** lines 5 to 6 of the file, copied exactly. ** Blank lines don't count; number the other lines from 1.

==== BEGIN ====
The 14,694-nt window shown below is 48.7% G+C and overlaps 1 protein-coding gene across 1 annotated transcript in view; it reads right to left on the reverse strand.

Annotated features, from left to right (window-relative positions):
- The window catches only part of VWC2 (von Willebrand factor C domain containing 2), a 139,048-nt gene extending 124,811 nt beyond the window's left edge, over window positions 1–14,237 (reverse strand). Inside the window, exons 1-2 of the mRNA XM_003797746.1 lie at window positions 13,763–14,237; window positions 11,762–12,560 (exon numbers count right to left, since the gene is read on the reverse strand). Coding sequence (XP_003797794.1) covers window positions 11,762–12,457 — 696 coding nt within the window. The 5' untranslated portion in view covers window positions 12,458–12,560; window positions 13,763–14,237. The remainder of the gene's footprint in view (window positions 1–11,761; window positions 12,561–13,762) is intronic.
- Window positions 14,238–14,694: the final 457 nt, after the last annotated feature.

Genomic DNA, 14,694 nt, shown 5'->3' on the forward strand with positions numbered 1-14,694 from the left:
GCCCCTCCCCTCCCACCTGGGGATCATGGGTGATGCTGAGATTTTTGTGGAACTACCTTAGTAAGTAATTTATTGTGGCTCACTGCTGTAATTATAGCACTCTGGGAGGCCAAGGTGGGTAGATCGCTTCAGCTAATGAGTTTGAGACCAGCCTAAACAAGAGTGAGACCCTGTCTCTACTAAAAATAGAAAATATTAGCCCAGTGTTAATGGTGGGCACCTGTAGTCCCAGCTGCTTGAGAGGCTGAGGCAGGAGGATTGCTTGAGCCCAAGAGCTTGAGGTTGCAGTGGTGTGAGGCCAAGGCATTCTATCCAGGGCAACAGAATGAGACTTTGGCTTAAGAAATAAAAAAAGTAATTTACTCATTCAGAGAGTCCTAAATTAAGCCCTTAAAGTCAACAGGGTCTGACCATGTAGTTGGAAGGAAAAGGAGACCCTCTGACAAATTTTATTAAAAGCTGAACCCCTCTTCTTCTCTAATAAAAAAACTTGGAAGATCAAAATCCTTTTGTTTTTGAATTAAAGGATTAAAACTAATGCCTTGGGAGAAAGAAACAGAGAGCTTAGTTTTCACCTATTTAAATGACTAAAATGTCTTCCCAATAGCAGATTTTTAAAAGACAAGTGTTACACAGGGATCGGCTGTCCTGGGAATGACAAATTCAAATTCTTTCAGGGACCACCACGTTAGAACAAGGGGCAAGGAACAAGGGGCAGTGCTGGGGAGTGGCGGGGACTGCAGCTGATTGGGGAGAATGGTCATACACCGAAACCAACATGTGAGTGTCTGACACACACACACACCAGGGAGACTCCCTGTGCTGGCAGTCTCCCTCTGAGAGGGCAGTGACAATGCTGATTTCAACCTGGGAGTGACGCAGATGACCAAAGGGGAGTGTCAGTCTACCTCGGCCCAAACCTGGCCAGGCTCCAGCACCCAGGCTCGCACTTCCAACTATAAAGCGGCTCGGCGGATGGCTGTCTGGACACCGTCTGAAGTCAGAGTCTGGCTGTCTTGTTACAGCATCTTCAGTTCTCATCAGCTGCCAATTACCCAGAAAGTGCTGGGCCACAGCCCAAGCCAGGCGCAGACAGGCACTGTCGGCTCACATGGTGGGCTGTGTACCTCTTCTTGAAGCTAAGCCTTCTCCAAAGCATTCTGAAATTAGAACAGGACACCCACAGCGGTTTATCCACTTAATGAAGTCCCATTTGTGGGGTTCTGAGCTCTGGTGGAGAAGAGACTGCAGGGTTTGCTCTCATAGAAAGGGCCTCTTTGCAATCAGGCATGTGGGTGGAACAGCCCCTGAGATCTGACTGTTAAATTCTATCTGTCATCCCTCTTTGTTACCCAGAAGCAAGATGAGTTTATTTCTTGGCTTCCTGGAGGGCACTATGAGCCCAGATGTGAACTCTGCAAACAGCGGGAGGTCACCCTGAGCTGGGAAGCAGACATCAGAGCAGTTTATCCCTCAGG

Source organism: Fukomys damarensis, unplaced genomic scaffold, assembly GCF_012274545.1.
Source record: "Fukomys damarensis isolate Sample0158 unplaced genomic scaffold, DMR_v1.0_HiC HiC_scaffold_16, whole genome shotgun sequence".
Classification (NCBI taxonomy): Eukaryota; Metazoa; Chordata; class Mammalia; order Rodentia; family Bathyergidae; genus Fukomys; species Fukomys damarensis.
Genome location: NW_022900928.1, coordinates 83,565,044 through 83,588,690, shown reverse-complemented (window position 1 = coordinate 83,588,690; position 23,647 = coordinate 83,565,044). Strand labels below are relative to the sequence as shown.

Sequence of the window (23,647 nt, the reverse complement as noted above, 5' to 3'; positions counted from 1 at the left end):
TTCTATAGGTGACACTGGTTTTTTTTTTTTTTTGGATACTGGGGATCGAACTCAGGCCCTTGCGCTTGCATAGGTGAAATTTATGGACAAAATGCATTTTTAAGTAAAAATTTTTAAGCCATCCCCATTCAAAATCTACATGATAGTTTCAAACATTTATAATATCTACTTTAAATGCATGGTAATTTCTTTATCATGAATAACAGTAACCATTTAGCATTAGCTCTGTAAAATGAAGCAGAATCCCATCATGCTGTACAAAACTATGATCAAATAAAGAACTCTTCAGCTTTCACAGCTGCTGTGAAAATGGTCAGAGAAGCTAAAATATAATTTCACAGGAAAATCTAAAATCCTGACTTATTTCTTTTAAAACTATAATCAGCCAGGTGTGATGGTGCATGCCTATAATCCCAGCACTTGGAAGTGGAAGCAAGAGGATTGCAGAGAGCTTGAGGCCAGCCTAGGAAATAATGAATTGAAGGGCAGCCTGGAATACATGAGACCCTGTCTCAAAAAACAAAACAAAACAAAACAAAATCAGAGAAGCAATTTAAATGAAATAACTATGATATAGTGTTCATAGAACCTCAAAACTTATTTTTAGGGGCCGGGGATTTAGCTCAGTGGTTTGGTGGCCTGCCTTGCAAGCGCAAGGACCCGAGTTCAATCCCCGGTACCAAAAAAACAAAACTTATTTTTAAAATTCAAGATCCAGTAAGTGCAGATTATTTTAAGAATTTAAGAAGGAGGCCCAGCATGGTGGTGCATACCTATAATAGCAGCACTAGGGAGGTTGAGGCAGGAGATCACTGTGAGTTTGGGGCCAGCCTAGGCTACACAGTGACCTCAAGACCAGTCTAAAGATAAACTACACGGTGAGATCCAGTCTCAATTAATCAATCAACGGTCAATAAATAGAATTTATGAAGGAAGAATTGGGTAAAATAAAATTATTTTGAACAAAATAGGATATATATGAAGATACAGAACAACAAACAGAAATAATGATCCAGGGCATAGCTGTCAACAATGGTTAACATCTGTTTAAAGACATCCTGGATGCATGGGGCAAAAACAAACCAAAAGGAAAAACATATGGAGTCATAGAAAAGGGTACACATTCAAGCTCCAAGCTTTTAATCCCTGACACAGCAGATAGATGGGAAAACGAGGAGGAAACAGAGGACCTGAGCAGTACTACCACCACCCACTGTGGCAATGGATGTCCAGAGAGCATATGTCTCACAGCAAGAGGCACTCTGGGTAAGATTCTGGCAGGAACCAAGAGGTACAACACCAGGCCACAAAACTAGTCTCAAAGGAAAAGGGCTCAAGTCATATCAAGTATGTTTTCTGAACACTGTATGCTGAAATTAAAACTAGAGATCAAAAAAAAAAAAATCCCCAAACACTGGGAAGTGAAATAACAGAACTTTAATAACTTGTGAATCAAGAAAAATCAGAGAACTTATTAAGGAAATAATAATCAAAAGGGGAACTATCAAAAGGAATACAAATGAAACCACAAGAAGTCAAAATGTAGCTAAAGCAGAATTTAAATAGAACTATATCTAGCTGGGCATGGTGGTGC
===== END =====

Genomic DNA, 14,694 nt, shown 5'->3' on the forward strand with positions numbered 1-14,694 from the left:
GCCCCTCCCCTCCCACCTGGGGATCATGGGTGATGCTGAGATTTTTGTGGAACTACCTTAGTAAGTAATTTATTGTGGCTCACTGCTGTAATTATAGCACTCTGGGAGGCCAAGGTGGGTAGATCGCTTCAGCTAATGAGTTTGAGACCAGCCTAAACAAGAGTGAGACCCTGTCTCTACTAAAAATAGAAAATATTAGCCCAGTGTTAATGGTGGGCACCTGTAGTCCCAGCTGCTTGAGAGGCTGAGGCAGGAGGATTGCTTGAGCCCAAGAGCTTGAGGTTGCAGTGGTGTGAGGCCAAGGCATTCTATCCAGGGCAACAGAATGAGACTTTGGCTTAAGAAATAAAAAAAGTAATTTACTCATTCAGAGAGTCCTAAATTAAGCCCTTAAAGTCAACAGGGTCTGACCATGTAGTTGGAAGGAAAAGGAGACCCTCTGACAAATTTTATTAAAAGCTGAACCCCTCTTCTTCTCTAATAAAAAAACTTGGAAGATCAAAATCCTTTTGTTTTTGAATTAAAGGATTAAAACTAATGCCTTGGGAGAAAGAAACAGAGAGCTTAGTTTTCACCTATTTAAATGACTAAAATGTCTTCCCAATAGCAGATTTTTAAAAGACAAGTGTTACACAGGGATCGGCTGTCCTGGGAATGACAAATTCAAATTCTTTCAGGGACCACCACGTTAGAACAAGGGGCAAGGAACAAGGGGCAGTGCTGGGGAGTGGCGGGGACTGCAGCTGATTGGGGAGAATGGTCATACACCGAAACCAACATGTGAGTGTCTGACACACACACACACCAGGGAGACTCCCTGTGCTGGCAGTCTCCCTCTGAGAGGGCAGTGACAATGCTGATTTCAACCTGGGAGTGACGCAGATGACCAAAGGGGAGTGTCAGTCTACCTCGGCCCAAACCTGGCCAGGCTCCAGCACCCAGGCTCGCACTTCCAACTATAAAGCGGCTCGGCGGATGGCTGTCTGGACACCGTCTGAAGTCAGAGTCTGGCTGTCTTGTTACAGCATCTTCAGTTCTCATCAGCTGCCAATTACCCAGAAAGTGCTGGGCCACAGCCCAAGCCAGGCGCAGACAGGCACTGTCGGCTCACATGGTGGGCTGTGTACCTCTTCTTGAAGCTAAGCCTTCTCCAAAGCATTCTGAAATTAGAACAGGACACCCACAGCGGTTTATCCACTTAATGAAGTCCCATTTGTGGGGTTCTGAGCTCTGGTGGAGAAGAGACTGCAGGGTTTGCTCTCATAGAAAGGGCCTCTTTGCAATCAGGCATGTGGGTGGAACAGCCCCTGAGATCTGACTGTTAAATTCTATCTGTCATCCCTCTTTGTTACCCAGAAGCAAGATGAGTTTATTTCTTGGCTTCCTGGAGGGCACTATGAGCCCAGATGTGAACTCTGCAAACAGCGGGAGGTCACCCTGAGCTGGGAAGCAGACATCAGAGCAGTTTATCCCTCAGG